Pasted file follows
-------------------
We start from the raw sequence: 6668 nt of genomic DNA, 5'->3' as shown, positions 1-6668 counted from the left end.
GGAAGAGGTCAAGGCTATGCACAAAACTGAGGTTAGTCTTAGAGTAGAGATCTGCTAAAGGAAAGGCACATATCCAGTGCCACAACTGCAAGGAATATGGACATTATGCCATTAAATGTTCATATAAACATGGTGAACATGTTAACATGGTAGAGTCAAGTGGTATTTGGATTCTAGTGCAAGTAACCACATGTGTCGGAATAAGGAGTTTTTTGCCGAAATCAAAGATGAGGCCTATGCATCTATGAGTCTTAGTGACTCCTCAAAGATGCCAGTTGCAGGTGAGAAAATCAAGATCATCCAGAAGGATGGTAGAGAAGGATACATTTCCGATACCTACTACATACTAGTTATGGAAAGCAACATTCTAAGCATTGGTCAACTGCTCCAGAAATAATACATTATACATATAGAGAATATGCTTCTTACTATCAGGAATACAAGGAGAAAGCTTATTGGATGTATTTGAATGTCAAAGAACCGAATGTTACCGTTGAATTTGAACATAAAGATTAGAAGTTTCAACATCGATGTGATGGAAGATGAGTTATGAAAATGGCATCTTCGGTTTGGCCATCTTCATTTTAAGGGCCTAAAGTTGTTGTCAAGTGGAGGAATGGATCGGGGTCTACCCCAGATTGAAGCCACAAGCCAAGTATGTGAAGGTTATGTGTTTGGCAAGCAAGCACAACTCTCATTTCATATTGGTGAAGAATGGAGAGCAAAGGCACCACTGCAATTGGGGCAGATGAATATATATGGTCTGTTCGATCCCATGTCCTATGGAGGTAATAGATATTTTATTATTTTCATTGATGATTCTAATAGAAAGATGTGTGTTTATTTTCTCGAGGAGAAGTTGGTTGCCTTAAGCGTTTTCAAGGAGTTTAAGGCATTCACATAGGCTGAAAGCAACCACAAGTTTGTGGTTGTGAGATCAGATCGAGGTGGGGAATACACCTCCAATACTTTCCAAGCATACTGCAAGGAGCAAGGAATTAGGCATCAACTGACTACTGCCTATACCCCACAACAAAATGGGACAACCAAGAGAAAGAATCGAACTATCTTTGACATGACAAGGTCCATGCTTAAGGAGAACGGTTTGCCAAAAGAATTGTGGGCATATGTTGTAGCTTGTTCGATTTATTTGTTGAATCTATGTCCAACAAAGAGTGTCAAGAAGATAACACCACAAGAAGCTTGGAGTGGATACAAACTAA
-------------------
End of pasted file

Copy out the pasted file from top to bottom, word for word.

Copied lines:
We start from the raw sequence: 6668 nt of genomic DNA, 5'->3' as shown, positions 1-6668 counted from the left end.
GGAAGAGGTCAAGGCTATGCACAAAACTGAGGTTAGTCTTAGAGTAGAGATCTGCTAAAGGAAAGGCACATATCCAGTGCCACAACTGCAAGGAATATGGACATTATGCCATTAAATGTTCATATAAACATGGTGAACATGTTAACATGGTAGAGTCAAGTGGTATTTGGATTCTAGTGCAAGTAACCACATGTGTCGGAATAAGGAGTTTTTTGCCGAAATCAAAGATGAGGCCTATGCATCTATGAGTCTTAGTGACTCCTCAAAGATGCCAGTTGCAGGTGAGAAAATCAAGATCATCCAGAAGGATGGTAGAGAAGGATACATTTCCGATACCTACTACATACTAGTTATGGAAAGCAACATTCTAAGCATTGGTCAACTGCTCCAGAAATAATACATTATACATATAGAGAATATGCTTCTTACTATCAGGAATACAAGGAGAAAGCTTATTGGATGTATTTGAATGTCAAAGAACCGAATGTTACCGTTGAATTTGAACATAAAGATTAGAAGTTTCAACATCGATGTGATGGAAGATGAGTTATGAAAATGGCATCTTCGGTTTGGCCATCTTCATTTTAAGGGCCTAAAGTTGTTGTCAAGTGGAGGAATGGATCGGGGTCTACCCCAGATTGAAGCCACAAGCCAAGTATGTGAAGGTTATGTGTTTGGCAAGCAAGCACAACTCTCATTTCATATTGGTGAAGAATGGAGAGCAAAGGCACCACTGCAATTGGGGCAGATGAATATATATGGTCTGTTCGATCCCATGTCCTATGGAGGTAATAGATATTTTATTATTTTCATTGATGATTCTAATAGAAAGATGTGTGTTTATTTTCTCGAGGAGAAGTTGGTTGCCTTAAGCGTTTTCAAGGAGTTTAAGGCATTCACATAGGCTGAAAGCAACCACAAGTTTGTGGTTGTGAGATCAGATCGAGGTGGGGAATACACCTCCAATACTTTCCAAGCATACTGCAAGGAGCAAGGAATTAGGCATCAACTGACTACTGCCTATACCCCACAACAAAATGGGACAACCAAGAGAAAGAATCGAACTATCTTTGACATGACAAGGTCCATGCTTAAGGAGAACGGTTTGCCAAAAGAATTGTGGGCATATGTTGTAGCTTGTTCGATTTATTTGTTGAATCTATGTCCAACAAAGAGTGTCAAGAAGATAACACCACAAGAAGCTTGGAGTGGATACAAACTAA